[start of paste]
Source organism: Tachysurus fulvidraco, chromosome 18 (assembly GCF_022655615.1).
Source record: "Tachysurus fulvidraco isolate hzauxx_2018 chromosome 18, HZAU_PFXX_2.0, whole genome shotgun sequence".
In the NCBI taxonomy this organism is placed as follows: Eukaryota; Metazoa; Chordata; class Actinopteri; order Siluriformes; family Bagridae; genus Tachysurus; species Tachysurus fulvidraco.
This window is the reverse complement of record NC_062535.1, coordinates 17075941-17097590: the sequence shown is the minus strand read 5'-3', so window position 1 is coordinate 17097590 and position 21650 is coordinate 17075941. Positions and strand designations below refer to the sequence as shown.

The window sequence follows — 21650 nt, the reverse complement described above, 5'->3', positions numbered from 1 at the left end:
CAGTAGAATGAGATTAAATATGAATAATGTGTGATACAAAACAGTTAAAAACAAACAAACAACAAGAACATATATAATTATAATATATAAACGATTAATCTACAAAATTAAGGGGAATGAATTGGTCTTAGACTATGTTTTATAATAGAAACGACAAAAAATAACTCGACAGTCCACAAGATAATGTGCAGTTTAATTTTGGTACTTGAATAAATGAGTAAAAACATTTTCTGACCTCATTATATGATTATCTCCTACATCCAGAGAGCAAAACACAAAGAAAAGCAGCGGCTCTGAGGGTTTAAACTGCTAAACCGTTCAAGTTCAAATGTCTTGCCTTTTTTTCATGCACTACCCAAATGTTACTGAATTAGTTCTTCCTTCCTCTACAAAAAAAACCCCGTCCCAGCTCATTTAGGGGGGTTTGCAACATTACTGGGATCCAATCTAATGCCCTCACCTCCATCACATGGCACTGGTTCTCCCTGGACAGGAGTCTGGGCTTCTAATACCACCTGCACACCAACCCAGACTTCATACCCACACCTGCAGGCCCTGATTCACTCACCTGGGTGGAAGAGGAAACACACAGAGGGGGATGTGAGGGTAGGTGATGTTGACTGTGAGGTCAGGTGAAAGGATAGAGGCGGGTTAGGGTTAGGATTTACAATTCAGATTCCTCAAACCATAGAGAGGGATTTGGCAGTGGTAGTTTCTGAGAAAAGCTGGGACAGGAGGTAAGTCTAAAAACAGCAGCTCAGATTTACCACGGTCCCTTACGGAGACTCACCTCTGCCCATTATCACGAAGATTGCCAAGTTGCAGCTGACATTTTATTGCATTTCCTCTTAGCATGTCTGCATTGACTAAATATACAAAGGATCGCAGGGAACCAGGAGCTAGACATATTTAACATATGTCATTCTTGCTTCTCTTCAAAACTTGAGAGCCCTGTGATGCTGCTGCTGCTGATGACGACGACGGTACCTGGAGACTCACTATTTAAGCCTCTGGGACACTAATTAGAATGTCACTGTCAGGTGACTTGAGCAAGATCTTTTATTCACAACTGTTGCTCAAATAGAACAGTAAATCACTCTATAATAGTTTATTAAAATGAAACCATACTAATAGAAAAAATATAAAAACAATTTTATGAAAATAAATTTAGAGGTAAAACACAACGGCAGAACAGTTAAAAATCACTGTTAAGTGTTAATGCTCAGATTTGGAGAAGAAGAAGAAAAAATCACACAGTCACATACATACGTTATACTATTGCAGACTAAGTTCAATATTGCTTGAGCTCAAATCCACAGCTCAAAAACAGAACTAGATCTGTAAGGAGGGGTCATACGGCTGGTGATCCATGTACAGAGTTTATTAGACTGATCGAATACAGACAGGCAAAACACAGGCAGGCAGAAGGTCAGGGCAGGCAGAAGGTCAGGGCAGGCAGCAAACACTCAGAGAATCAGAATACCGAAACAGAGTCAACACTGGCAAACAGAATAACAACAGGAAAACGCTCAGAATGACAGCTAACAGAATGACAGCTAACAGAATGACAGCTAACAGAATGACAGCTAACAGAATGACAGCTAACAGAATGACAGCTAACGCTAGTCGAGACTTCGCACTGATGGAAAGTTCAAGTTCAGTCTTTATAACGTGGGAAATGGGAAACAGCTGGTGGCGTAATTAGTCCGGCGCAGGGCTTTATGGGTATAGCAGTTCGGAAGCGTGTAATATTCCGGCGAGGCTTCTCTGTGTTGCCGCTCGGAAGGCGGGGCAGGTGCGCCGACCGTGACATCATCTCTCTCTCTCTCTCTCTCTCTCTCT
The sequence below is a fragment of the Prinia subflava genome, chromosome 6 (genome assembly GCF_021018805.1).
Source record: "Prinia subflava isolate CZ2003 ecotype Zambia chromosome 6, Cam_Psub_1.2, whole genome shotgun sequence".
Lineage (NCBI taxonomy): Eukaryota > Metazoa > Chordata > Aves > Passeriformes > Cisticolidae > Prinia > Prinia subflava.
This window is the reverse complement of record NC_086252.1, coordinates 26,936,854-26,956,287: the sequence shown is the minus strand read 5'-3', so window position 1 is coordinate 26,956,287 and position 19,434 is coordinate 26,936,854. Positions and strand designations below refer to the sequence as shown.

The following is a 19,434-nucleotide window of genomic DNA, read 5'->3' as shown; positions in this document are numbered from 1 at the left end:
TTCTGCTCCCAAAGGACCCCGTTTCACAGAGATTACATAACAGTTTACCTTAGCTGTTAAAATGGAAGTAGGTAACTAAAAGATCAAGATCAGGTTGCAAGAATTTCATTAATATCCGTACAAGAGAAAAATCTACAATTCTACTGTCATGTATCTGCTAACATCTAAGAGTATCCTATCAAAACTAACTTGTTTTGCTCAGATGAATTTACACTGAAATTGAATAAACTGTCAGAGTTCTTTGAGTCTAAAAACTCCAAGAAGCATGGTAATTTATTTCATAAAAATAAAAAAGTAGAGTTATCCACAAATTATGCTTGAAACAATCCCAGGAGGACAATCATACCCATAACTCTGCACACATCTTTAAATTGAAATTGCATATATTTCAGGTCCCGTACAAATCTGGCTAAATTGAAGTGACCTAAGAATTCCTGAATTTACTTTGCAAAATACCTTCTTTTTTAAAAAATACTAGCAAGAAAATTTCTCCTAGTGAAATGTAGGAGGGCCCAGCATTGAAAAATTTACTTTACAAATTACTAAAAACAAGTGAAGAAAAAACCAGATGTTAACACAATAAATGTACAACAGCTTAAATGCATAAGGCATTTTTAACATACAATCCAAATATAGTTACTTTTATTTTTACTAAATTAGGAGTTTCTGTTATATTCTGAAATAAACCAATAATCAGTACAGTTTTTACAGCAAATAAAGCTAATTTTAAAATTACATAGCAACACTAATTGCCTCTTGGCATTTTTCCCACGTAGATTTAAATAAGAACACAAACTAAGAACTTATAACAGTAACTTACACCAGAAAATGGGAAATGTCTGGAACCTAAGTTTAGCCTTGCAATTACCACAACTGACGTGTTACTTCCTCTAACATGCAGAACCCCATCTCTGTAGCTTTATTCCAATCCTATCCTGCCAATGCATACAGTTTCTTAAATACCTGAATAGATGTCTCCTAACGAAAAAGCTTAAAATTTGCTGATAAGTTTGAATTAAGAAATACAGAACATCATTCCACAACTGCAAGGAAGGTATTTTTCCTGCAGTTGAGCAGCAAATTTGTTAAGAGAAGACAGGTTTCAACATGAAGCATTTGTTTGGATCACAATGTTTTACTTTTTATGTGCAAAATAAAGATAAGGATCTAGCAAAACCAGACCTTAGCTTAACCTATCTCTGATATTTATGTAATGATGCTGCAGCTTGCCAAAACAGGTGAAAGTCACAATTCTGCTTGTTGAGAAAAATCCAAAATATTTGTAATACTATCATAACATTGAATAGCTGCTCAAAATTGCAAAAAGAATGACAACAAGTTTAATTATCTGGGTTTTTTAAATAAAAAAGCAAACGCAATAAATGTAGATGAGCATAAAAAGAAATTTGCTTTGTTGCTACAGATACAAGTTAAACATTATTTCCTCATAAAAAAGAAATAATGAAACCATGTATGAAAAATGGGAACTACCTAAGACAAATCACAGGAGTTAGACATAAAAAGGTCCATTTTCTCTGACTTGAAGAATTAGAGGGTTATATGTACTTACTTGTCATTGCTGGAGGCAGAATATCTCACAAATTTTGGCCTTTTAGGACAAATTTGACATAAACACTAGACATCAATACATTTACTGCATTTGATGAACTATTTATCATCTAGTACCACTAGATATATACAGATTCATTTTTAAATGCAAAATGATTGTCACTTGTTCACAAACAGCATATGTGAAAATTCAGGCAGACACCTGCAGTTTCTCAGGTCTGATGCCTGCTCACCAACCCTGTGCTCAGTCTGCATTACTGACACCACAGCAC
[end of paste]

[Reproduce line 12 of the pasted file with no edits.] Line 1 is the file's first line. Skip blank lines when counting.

TTCTGCTCCCAAAGGACCCCGTTTCACAGAGATTACATAACAGTTTACCTTAGCTGTTAAAATGGAAGTAGGTAACTAAAAGATCAAGATCAGGTTGCAAGAATTTCATTAATATCCGTACAAGAGAAAAATCTACAATTCTACTGTCATGTATCTGCTAACATCTAAGAGTATCCTATCAAAACTAACTTGTTTTGCTCAGATGAATTTACACTGAAATTGAATAAACTGTCAGAGTTCTTTGAGTCTAAAAACTCCAAGAAGCATGGTAATTTATTTCATAAAAATAAAAAAGTAGAGTTATCCACAAATTATGCTTGAAACAATCCCAGGAGGACAATCATACCCATAACTCTGCACACATCTTTAAATTGAAATTGCATATATTTCAGGTCCCGTACAAATCTGGCTAAATTGAAGTGACCTAAGAATTCCTGAATTTACTTTGCAAAATACCTTCTTTTTTAAAAAATACTAGCAAGAAAATTTCTCCTAGTGAAATGTAGGAGGGCCCAGCATTGAAAAATTTACTTTACAAATTACTAAAAACAAGTGAAGAAAAAACCAGATGTTAACACAATAAATGTACAACAGCTTAAATGCATAAGGCATTTTTAACATACAATCCAAATATAGTTACTTTTATTTTTACTAAATTAGGAGTTTCTGTTATATTCTGAAATAAACCAATAATCAGTACAGTTTTTACAGCAAATAAAGCTAATTTTAAAATTACATAGCAACACTAATTGCCTCTTGGCATTTTTCCCACGTAGATTTAAATAAGAACACAAACTAAGAACTTATAACAGTAACTTACACCAGAAAATGGGAAATGTCTGGAACCTAAGTTTAGCCTTGCAATTACCACAACTGACGTGTTACTTCCTCTAACATGCAGAACCCCATCTCTGTAGCTTTATTCCAATCCTATCCTGCCAATGCATACAGTTTCTTAAATACCTGAATAGATGTCTCCTAACGAAAAAGCTTAAAATTTGCTGATAAGTTTGAATTAAGAAATACAGAACATCATTCCACAACTGCAAGGAAGGTATTTTTCCTGCAGTTGAGCAGCAAATTTGTTAAGAGAAGACAGGTTTCAACATGAAGCATTTGTTTGGATCACAATGTTTTACTTTTTATGTGCAAAATAAAGATAAGGATCTAGCAAAACCAGACCTTAGCTTAACCTATCTCTGATATTTATGTAATGATGCTGCAGCTTGCCAAAACAGGTGAAAGTCACAATTCTGCTTGTTGAGAAAAATCCAAAATATTTGTAATACTATCATAACATTGAATAGCTGCTCAAAATTGCAAAAAGAATGACAACAAGTTTAATTATCTGGGTTTTTTAAATAAAAAAGCAAACGCAATAAATGTAGATGAGCATAAAAAGAAATTTGCTTTGTTGCTACAGATACAAGTTAAACATTATTTCCTCATAAAAAAGAAATAATGAAACCATGTATGAAAAATGGGAACTACCTAAGACAAATCACAGGAGTTAGACATAAAAAGGTCCATTTTCTCTGACTTGAAGAATTAGAGGGTTATATGTACTTACTTGTCATTGCTGGAGGCAGAATATCTCACAAATTTTGGCCTTTTAGGACAAATTTGACATAAACACTAGACATCAATACATTTACTGCATTTGATGAACTATTTATCATCTAGTACCACTAGATATATACAGATTCATTTTTAAATGCAAAATGATTGTCACTTGTTCACAAACAGCATATGTGAAAATTCAGGCAGACACCTGCAGTTTCTCAGGTCTGATGCCTGCTCACCAACCCTGTGCTCAGTCTGCATTACTGACACCACAGCAC